Pandemic protection for your IT infrastructure – is your data secure and compliant?
Dec 9th, 2020

The Covid-19 pandemic forced many businesses to swiftly adapt to a digital world. Working from home is set to become the ‘new normal’ for many workers who previously went into a corporate office environment. But protecting businesses from the effects of the pandemic goes beyond simply keeping employees safe and healthy. In addition to driving a growing Work From Home (WFH) movement, the rapid digital shift also sent cybercrime into overdrive. Businesses that do not prioritise data management in this digital world place themselves at a serious risk of security and compliance issues.

Data governance has not changed

Although the physical boundaries of many organisations have shifted to include a remote workforce, the policies around data governance and data protection have not changed. In fact, it is important to be more vigilant than ever, and actively work to extend these policies and processes to the edge.

WFH makes data more vulnerable, because of the many new toolsets it introduces as well as the potential for data to be stored in unsanctioned locations and on unsecured devices. Collaboration tools by their nature require the sharing of data, which can create a sensitive data risk if these tools are not brought into the data management strategy. Remote workers may also be saving sensitive files on the endpoint devices, which further complicates data governance. Endpoints are one of the biggest data risks, especially when it comes to highly targeted spear phishing attacks.

Access and permissions need to be managed

WFH highlights the risk of data access and permission – for example, a person may download a file, and then email it to their personal account, save it on their laptop and then send it to colleagues for comment. This generates multiple versions of files that may contain sensitive information. In turn, this not only creates additional vulnerabilities, but makes compliance with the Protection of Personal Information Act (PoPIA) and other data protection legislation like the General Data Protection Regulation (GDPR) practically impossible.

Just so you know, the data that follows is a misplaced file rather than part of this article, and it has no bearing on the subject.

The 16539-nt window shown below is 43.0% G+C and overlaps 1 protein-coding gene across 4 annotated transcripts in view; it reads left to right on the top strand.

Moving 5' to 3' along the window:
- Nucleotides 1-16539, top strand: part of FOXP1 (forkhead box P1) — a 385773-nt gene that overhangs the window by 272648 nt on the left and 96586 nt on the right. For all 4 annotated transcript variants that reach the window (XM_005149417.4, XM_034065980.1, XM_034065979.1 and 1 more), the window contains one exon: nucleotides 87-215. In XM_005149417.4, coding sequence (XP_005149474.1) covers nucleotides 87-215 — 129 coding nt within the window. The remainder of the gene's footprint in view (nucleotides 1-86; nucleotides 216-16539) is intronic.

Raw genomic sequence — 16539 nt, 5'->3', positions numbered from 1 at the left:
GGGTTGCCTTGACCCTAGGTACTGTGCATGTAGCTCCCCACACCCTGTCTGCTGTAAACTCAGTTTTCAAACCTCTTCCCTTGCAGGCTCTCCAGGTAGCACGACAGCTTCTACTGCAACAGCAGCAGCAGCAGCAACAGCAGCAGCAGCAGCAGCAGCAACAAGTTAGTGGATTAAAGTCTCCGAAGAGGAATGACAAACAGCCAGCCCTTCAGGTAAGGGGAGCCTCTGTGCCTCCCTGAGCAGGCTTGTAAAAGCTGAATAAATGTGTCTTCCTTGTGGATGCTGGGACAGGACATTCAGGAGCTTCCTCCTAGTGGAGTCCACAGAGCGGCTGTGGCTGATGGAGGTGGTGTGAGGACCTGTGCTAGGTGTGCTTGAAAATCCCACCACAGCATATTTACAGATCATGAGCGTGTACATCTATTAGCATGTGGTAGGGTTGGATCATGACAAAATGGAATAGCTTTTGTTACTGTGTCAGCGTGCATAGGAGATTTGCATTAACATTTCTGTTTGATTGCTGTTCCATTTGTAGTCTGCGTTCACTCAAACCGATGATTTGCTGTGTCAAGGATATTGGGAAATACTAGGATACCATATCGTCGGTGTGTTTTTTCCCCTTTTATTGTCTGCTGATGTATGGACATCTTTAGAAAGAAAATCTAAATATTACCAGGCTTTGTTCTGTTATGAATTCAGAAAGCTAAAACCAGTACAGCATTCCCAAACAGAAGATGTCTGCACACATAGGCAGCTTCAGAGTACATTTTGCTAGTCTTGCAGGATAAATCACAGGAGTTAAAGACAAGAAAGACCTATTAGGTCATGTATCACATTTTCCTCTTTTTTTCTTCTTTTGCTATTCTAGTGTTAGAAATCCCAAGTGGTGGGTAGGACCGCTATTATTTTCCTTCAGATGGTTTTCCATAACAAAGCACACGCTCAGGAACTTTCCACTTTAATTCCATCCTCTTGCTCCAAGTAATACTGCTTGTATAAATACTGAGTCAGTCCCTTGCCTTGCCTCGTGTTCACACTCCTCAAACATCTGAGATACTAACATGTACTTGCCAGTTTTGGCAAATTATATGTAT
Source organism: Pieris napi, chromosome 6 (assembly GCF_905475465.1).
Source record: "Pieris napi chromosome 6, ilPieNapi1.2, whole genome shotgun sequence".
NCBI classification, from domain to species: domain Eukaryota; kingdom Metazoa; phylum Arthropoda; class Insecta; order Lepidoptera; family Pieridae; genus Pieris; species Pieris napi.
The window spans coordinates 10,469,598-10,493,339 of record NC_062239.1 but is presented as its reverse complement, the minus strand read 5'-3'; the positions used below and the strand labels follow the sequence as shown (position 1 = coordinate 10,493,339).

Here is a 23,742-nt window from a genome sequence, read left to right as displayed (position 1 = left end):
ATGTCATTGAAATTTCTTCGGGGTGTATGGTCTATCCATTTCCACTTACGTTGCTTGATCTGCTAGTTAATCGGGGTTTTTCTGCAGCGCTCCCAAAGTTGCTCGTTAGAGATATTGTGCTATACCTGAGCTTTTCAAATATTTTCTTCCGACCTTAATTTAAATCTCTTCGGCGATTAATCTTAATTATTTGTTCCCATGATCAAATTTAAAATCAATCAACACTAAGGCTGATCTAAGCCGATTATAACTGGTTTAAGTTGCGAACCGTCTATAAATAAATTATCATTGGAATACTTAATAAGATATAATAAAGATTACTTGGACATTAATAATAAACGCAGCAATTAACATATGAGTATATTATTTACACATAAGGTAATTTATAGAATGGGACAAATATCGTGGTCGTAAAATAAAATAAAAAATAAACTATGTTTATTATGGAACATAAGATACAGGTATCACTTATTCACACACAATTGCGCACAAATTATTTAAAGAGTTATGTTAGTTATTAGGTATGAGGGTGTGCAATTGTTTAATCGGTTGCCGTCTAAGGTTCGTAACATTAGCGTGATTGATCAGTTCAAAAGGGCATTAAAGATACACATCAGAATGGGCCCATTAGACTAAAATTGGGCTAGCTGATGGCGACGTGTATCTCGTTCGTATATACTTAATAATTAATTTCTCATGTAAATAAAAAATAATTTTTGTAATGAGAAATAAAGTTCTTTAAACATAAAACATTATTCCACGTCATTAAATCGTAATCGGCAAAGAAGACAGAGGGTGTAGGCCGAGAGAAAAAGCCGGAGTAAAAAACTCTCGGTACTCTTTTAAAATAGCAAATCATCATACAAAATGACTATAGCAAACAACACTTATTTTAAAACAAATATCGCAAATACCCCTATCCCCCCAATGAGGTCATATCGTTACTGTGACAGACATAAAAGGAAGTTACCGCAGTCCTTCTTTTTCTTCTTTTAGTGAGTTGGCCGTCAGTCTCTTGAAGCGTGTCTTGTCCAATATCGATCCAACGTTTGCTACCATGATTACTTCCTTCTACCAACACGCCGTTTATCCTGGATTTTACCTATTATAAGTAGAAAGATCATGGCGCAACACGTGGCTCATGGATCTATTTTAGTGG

Organisations need to be able to identify sensitive data as well as whether or not employees actually need to be able to access it. It is also important to put policies in place around what can be done with the data if it is permissible to access it. Should employees be able to download it? Where should they be able to save it? How should they be permitted to share it? This is crucial for governance as well as compliance purposes.

On the hotlist

Security and compliance are always essential, but even more so in the current climate. South Africa is a hot target at present, and many large organisations have been hit with ransomware in recent times. Security is obviously paramount, but alongside it is the need to educate users about security risks. An organisation’s network is like an egg – the shell is tough, but once it is penetrated the insides are an easy target. The WFH movement has simply increased the attack surface, or the soft part of the egg, and bad actors are using this to their benefit to speed up ransomware attacks.

Compliance regulations  enforce the protection of company data by law, but the reality is that data management is necessary and even beneficial, even without the risk of fines and reputational damage. Data protection itself has come a long way over the years and is now offered as a service that runs seamlessly in the background, so it is not an invasive practice. This needs to be combined with a single, cohesive view of data across the organisation, to improve efficiency and mitigate risk.

At the edge

The edge is the most vulnerable point of any network, and with the edge now extended into homes and remote offices, data management is key. This multi-cloud hybrid environment means that data is scattered across locations, so a proper toolset to provide a single view of risk is paramount. If you cannot see your data, you cannot manage it. It is essential to identify data, understand where you are at risk and what your exposure is, and know how to apply regulations to ensure adherence and compliance. Preventing the pandemic from affecting your business is about more than social distance – you need to look after your data as well.

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